The Diocese has a trifold (body, mind and spirit) holistic approach to its ministry recognising the importance of the health, educational and spiritual needs of the people.
In a country where malaria and intestinal diseases are rife, access to medical facilities is all important. The Diocese has recognised the importance of establishing dispensaries in outlying areas to serve the needs of the people – not only to dispense medication but also to educate the people in hygiene, nutrition and birth control. As funds become available, the dispensaries are often upgraded to include maternity units and become fully fledged health centres. The Trust is keen to support this work.
The Trust has been quick to offer support in education across the different stages of development - classrooms built at nursery schools, equipment provided for vocational training, support for women’s projects (through the Mothers’ Union) encouraging single mothers to provide for their families, individual sponsorship for college and university fees, and assistance with teacher salaries. There is always a need and the Trust works hard to listen to requests made and to prioritise them.
The Pastors and Catechists in Shyogwe Diocese are not only responsible for the spiritual welfare of their people, but also provide leadership in their communities offering advice on such things as animal husbandry, land cultivation, house building, health and educational issues; and also liaising with government departments. Increasingly they need a solid educational base to tackle these issues.
The Bible and Development School at Shyogwe aims to provide this base and is headed up by Pastor Venant. The Trust believes that this is an important facility within the Diocese and enthusiastically supports its work.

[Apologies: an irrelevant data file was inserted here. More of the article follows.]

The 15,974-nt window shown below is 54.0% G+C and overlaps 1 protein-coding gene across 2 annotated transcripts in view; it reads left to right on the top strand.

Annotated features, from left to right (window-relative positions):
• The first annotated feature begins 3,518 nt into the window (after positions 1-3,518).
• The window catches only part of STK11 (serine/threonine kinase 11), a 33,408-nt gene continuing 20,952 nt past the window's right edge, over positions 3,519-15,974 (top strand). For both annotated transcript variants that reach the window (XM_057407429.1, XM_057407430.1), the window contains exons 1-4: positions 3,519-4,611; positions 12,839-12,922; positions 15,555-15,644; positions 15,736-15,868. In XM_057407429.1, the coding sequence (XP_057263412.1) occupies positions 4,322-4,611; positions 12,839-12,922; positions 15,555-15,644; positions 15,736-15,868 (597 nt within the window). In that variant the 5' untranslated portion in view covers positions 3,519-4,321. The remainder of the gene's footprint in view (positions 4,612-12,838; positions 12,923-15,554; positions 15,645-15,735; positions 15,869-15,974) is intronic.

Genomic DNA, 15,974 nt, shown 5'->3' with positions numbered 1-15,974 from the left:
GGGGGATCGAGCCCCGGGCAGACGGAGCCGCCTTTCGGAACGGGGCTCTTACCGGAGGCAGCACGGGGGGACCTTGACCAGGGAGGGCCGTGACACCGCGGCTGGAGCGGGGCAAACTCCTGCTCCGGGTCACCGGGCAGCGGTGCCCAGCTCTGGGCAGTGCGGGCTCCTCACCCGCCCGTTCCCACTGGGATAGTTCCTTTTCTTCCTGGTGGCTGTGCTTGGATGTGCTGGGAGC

Bishop Jered emphasises the importance of ‘training the trainers’. Commissary to Bishop Jered and Trustee, Rev Jim Stevens, offers Biblical teaching to the pastors when he visits Shyogwe Diocese. This is much needed and always welcomed and the Trust has supported these initiatives by assisting in the expense of pastor accommodation.
In February 2015, training sessions for the wives of pastors and catechists took place at the same time as sessions for their husbands. Difficulties in transportation and the associated costs were overcome by holding these sessions in three different deaneries within Shyogwe Diocese. The training was led by Rev Jim Stevens and his wife, Judy.
In November 2015, further training took place. Trustee Greg Moss, and colleague Andy Carswell, delivered training for pastors based on Galatians; Trustee Peter Muir offered support to accountants within the Diocese; Doctor Stephanie Moss, together with pharmacist Karen Carswell, visited health centres and trained nurses in how to use their faith in the work place; and retired teacher and Trustee Jill Muir focussed on the education system.